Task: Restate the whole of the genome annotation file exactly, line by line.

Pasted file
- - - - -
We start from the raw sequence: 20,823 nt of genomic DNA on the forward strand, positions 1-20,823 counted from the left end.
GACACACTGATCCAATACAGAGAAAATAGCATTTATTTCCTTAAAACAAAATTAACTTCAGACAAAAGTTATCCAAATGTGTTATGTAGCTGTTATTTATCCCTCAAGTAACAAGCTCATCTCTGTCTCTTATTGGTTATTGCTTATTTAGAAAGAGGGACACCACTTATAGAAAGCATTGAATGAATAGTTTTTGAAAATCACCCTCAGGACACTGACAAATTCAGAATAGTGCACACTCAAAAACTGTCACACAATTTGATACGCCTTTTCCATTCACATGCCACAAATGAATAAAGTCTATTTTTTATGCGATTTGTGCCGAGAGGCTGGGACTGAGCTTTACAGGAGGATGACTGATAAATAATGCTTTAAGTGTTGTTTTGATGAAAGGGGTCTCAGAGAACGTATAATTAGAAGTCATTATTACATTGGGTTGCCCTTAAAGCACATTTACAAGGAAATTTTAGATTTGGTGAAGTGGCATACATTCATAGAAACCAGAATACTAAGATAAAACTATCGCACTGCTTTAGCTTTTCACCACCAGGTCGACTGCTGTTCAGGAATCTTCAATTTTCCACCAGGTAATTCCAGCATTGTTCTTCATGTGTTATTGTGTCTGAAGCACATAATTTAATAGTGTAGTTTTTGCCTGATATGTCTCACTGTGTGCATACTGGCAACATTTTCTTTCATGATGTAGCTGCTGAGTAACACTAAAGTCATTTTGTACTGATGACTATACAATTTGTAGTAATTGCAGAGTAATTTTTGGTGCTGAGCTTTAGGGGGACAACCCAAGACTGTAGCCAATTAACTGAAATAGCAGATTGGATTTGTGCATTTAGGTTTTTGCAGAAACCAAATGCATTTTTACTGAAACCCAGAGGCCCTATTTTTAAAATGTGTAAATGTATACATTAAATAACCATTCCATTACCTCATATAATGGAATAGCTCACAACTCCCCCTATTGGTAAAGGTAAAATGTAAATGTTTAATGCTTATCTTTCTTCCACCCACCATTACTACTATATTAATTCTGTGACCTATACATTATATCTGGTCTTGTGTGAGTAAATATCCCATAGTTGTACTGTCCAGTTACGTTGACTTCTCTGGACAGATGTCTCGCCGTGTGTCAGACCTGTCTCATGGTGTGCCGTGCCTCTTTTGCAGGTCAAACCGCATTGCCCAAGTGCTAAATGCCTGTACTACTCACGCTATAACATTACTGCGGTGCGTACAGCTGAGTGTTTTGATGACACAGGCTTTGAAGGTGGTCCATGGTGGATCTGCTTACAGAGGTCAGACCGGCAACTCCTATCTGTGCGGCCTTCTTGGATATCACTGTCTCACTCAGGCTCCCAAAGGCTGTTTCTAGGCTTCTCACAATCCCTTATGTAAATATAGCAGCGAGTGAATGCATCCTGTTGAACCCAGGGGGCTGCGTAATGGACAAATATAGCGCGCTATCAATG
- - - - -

We start from the raw sequence: 20,823 nt of genomic DNA on the forward strand, positions 1-20,823 counted from the left end.
GACACACTGATCCAATACAGAGAAAATAGCATTTATTTCCTTAAAACAAAATTAACTTCAGACAAAAGTTATCCAAATGTGTTATGTAGCTGTTATTTATCCCTCAAGTAACAAGCTCATCTCTGTCTCTTATTGGTTATTGCTTATTTAGAAAGAGGGACACCACTTATAGAAAGCATTGAATGAATAGTTTTTGAAAATCACCCTCAGGACACTGACAAATTCAGAATAGTGCACACTCAAAAACTGTCACACAATTTGATACGCCTTTTCCATTCACATGCCACAAATGAATAAAGTCTATTTTTTATGCGATTTGTGCCGAGAGGCTGGGACTGAGCTTTACAGGAGGATGACTGATAAATAATGCTTTAAGTGTTGTTTTGATGAAAGGGGTCTCAGAGAACGTATAATTAGAAGTCATTATTACATTGGGTTGCCCTTAAAGCACATTTACAAGGAAATTTTAGATTTGGTGAAGTGGCATACATTCATAGAAACCAGAATACTAAGATAAAACTATCGCACTGCTTTAGCTTTTCACCACCAGGTCGACTGCTGTTCAGGAATCTTCAATTTTCCACCAGGTAATTCCAGCATTGTTCTTCATGTGTTATTGTGTCTGAAGCACATAATTTAATAGTGTAGTTTTTGCCTGATATGTCTCACTGTGTGCATACTGGCAACATTTTCTTTCATGATGTAGCTGCTGAGTAACACTAAAGTCATTTTGTACTGATGACTATACAATTTGTAGTAATTGCAGAGTAATTTTTGGTGCTGAGCTTTAGGGGGACAACCCAAGACTGTAGCCAATTAACTGAAATAGCAGATTGGATTTGTGCATTTAGGTTTTTGCAGAAACCAAATGCATTTTTACTGAAACCCAGAGGCCCTATTTTTAAAATGTGTAAATGTATACATTAAATAACCATTCCATTACCTCATATAATGGAATAGCTCACAACTCCCCCTATTGGTAAAGGTAAAATGTAAATGTTTAATGCTTATCTTTCTTCCACCCACCATTACTACTATATTAATTCTGTGACCTATACATTATATCTGGTCTTGTGTGAGTAAATATCCCATAGTTGTACTGTCCAGTTACGTTGACTTCTCTGGACAGATGTCTCGCCGTGTGTCAGACCTGTCTCATGGTGTGCCGTGCCTCTTTTGCAGGTCAAACCGCATTGCCCAAGTGCTAAATGCCTGTACTACTCACGCTATAACATTACTGCGGTGCGTACAGCTGAGTGTTTTGATGACACAGGCTTTGAAGGTGGTCCATGGTGGATCTGCTTACAGAGGTCAGACCGGCAACTCCTATCTGTGCGGCCTTCTTGGATATCACTGTCTCACTCAGGCTCCCAAAGGCTGTTTCTAGGCTTCTCACAATCCCTTATGTAAATATAGCAGCGAGTGAATGCATCCTGTTGAACCCAGGGGGCTGCGTAATGGACAAATATAGCGCGCTATCAATG